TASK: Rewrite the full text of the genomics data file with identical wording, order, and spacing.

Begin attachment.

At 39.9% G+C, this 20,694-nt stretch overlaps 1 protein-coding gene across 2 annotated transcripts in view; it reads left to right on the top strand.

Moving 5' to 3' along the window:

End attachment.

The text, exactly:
At 39.9% G+C, this 20,694-nt stretch overlaps 1 protein-coding gene across 2 annotated transcripts in view; it reads left to right on the top strand.

Moving 5' to 3' along the window: